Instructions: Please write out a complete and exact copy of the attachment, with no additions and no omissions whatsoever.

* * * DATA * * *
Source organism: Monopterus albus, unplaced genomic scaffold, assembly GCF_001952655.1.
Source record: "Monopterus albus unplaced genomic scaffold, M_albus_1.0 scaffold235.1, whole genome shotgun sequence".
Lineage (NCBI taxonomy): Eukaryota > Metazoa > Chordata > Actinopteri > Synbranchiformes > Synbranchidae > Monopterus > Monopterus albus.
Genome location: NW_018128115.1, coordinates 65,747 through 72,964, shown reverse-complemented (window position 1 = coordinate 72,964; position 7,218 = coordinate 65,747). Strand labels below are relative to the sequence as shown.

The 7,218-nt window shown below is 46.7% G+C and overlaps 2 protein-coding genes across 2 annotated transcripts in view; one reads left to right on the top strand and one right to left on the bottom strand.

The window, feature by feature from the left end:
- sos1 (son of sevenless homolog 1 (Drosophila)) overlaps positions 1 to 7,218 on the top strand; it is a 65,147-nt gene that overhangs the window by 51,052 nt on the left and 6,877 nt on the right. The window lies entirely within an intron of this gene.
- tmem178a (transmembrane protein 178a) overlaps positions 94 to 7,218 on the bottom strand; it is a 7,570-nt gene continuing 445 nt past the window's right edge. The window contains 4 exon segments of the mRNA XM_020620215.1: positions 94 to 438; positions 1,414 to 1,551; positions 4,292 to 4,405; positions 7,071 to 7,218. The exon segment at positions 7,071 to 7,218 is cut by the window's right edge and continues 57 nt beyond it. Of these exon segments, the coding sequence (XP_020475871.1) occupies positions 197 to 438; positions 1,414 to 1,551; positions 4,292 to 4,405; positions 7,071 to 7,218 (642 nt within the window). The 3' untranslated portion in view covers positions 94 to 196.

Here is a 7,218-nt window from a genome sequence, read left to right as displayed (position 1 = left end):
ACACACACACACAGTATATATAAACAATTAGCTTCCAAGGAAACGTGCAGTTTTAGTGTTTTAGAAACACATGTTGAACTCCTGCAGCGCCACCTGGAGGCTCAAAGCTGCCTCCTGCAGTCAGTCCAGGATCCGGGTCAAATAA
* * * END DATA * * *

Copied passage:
Source organism: Monopterus albus, unplaced genomic scaffold, assembly GCF_001952655.1.
Source record: "Monopterus albus unplaced genomic scaffold, M_albus_1.0 scaffold235.1, whole genome shotgun sequence".
Lineage (NCBI taxonomy): Eukaryota > Metazoa > Chordata > Actinopteri > Synbranchiformes > Synbranchidae > Monopterus > Monopterus albus.
Genome location: NW_018128115.1, coordinates 65,747 through 72,964, shown reverse-complemented (window position 1 = coordinate 72,964; position 7,218 = coordinate 65,747). Strand labels below are relative to the sequence as shown.

The 7,218-nt window shown below is 46.7% G+C and overlaps 2 protein-coding genes across 2 annotated transcripts in view; one reads left to right on the top strand and one right to left on the bottom strand.

The window, feature by feature from the left end:
- sos1 (son of sevenless homolog 1 (Drosophila)) overlaps positions 1 to 7,218 on the top strand; it is a 65,147-nt gene that overhangs the window by 51,052 nt on the left and 6,877 nt on the right. The window lies entirely within an intron of this gene.
- tmem178a (transmembrane protein 178a) overlaps positions 94 to 7,218 on the bottom strand; it is a 7,570-nt gene continuing 445 nt past the window's right edge. The window contains 4 exon segments of the mRNA XM_020620215.1: positions 94 to 438; positions 1,414 to 1,551; positions 4,292 to 4,405; positions 7,071 to 7,218. The exon segment at positions 7,071 to 7,218 is cut by the window's right edge and continues 57 nt beyond it. Of these exon segments, the coding sequence (XP_020475871.1) occupies positions 197 to 438; positions 1,414 to 1,551; positions 4,292 to 4,405; positions 7,071 to 7,218 (642 nt within the window). The 3' untranslated portion in view covers positions 94 to 196.

Here is a 7,218-nt window from a genome sequence, read left to right as displayed (position 1 = left end):
ACACACACACACAGTATATATAAACAATTAGCTTCCAAGGAAACGTGCAGTTTTAGTGTTTTAGAAACACATGTTGAACTCCTGCAGCGCCACCTGGAGGCTCAAAGCTGCCTCCTGCAGTCAGTCCAGGATCCGGGTCAAATAA